The information captured within a VR experience will be retained and can be re-distributed, no matter whether staff stay or go. It can also easily be sent further afield, outside the confines of a single office space. If you have a global expert on a specific part of your business who works out of say, the London office, but you need to upskill or train a team in a new office location, perhaps in Asia, this can be done easily through the use of VR.
In addition, having an existing central training programme means less recurring admin when a new employee starts their role. As opposed to having to coordinate training schedules, build training packs, and cram all onboarding into a ‘new hire day’ this can be done gradually as new team members settle into their role. By having access and exposure to all the information they need at the outset, employees will feel supported from the start with the knowledge that they are able to revisit the virtual training scenarios whenever they need to refresh on a particular business process.
A typical training scenario involves a trainer or experienced staff member standing in front of a room with a PowerPoint presentation. In ideal situations there may be some interactive elements where the trainer captures a trainee’s aptitude or recall of a process, but this is usually as far as training data goes. Typically, attendance is taken as a proxy for understanding.
The ability to gather data throughout a VR training experience enables companies to continually improve the program and inevitably their employee’s experience. Immerse in particular captures 30 messages of unique data per user every second. As users run through training, an employer can see what works well and what doesn’t. For example, if a number of employees are getting caught up at a particular point this might indicate that the process needs to be adjusted to improve efficiency. Or if a specific employee repeatedly struggles to complete one key task, this might flag up that they need to be coached on why it is an important element of the overall procedure.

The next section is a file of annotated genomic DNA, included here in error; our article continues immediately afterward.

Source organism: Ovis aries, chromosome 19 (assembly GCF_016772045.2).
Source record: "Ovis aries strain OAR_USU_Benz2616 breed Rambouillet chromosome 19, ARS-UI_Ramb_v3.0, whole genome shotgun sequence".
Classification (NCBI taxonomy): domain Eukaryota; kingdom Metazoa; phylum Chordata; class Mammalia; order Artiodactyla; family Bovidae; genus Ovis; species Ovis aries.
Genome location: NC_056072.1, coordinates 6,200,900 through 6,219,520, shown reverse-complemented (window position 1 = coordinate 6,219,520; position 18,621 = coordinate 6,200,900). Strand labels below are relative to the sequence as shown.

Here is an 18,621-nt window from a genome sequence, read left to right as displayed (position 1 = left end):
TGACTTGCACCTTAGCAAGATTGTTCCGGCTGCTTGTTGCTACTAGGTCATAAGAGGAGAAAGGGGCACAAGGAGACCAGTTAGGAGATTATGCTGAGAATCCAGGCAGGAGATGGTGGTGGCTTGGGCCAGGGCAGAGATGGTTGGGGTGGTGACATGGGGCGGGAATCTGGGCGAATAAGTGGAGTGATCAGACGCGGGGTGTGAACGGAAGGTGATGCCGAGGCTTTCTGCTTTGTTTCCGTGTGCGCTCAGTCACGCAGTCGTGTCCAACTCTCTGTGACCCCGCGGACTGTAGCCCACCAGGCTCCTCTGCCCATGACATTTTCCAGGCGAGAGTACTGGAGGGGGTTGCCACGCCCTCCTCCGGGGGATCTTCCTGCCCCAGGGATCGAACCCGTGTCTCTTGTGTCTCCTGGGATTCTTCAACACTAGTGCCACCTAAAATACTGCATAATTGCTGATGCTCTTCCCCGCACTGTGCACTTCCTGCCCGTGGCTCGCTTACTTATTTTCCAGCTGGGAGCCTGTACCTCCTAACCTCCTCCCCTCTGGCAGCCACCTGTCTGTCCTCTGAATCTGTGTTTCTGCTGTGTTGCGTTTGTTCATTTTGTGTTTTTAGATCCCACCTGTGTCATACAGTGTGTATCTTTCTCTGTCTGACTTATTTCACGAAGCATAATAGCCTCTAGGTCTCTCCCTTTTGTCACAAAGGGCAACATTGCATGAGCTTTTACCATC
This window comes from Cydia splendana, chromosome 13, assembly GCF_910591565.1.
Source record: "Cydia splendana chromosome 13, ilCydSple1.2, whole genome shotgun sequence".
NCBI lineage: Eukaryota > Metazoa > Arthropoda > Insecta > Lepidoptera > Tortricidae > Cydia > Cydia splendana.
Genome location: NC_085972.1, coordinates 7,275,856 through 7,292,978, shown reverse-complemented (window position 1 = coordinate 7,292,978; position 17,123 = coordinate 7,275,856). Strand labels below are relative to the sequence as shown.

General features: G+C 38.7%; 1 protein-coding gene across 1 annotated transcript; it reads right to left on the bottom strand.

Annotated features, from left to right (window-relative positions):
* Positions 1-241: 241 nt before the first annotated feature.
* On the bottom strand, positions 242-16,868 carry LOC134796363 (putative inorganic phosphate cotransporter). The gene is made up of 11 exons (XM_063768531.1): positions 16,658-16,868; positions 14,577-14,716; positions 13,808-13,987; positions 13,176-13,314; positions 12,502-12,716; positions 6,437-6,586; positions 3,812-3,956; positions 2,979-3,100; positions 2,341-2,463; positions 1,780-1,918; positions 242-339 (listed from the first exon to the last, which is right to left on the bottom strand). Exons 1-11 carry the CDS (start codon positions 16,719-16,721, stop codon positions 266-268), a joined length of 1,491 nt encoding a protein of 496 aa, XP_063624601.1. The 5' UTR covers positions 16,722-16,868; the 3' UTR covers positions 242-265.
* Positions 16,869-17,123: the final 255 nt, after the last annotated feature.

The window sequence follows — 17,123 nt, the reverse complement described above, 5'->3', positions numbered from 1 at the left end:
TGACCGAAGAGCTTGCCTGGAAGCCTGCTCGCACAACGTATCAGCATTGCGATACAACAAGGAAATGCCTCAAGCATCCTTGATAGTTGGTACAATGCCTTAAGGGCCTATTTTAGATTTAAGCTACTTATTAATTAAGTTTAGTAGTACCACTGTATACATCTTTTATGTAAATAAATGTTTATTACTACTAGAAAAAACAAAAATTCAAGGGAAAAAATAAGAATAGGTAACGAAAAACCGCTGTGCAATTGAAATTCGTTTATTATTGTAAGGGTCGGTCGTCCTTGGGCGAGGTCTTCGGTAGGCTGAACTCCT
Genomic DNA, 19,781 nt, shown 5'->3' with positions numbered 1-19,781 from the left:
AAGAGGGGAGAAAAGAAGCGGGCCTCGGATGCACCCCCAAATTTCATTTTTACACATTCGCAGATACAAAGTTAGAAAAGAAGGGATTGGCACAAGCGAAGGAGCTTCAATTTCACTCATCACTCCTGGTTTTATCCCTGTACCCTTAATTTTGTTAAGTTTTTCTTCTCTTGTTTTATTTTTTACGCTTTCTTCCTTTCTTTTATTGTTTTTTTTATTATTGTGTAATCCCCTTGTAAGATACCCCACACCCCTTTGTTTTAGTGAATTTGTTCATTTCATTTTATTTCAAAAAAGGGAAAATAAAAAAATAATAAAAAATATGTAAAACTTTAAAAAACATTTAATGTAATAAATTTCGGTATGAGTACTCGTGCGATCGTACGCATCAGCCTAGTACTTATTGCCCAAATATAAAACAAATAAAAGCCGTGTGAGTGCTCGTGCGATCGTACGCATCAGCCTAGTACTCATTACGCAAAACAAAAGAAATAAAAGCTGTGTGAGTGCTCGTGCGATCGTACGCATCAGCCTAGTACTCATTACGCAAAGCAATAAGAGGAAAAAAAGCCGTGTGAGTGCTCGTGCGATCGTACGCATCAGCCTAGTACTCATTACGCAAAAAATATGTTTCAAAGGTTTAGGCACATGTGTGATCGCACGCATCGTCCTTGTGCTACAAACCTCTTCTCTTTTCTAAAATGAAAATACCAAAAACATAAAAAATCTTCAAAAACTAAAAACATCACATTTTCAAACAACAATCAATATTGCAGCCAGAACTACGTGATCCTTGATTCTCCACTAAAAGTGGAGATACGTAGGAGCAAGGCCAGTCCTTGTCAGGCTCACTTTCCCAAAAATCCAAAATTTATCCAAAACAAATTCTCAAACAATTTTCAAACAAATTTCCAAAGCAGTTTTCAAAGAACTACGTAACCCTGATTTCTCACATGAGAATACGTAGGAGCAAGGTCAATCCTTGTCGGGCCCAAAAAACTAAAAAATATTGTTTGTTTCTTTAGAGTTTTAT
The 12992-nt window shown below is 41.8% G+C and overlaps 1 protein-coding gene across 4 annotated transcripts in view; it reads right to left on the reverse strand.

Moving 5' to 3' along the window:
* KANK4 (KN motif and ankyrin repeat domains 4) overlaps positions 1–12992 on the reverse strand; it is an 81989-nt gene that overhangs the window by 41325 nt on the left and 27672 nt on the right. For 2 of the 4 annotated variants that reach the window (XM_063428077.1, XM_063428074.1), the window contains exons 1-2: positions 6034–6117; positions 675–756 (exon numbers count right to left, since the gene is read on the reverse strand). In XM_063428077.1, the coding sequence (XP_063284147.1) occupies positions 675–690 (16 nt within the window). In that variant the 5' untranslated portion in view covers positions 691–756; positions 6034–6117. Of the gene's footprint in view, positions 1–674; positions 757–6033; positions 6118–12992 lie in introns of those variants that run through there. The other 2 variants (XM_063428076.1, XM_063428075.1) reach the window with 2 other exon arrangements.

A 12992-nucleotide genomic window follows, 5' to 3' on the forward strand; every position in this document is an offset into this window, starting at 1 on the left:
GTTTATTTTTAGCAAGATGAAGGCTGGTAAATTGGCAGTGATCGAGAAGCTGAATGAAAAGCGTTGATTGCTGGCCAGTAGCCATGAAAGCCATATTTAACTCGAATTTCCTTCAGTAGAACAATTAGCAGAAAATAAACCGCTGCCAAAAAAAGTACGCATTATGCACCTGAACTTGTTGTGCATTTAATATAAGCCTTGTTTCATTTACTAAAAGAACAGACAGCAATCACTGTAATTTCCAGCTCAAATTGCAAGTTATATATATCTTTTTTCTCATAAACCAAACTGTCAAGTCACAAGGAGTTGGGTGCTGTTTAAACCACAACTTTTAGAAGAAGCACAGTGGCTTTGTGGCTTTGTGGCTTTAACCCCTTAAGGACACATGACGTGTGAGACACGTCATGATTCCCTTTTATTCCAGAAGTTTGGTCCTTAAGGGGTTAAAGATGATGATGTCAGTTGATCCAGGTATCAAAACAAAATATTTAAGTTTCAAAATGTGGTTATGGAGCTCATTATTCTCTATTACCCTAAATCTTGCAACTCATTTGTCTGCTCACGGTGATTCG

As employers struggle to retain their people, leaders must find new and innovative ways of increasing staff engagement. But they must also find ways of retaining knowledge within the business when members of staff do move on. VR training environments can provide businesses with an efficient, scalable way of training new hires and upskilling existing members of staff. This is particularly important when turnover is high. However, the knock-on effects of adopting this approach may be even more important: training that is genuinely immersive and engaging can actually have a positive impact on staff retention. Employees who find their company’s L&D enjoyable show higher levels of engagement with their role and with their company in general. Organisations that are willing to look for new solutions and explore new technologies to solve workplace problems are therefore likely to reap far-reaching rewards.
CEO of Immerse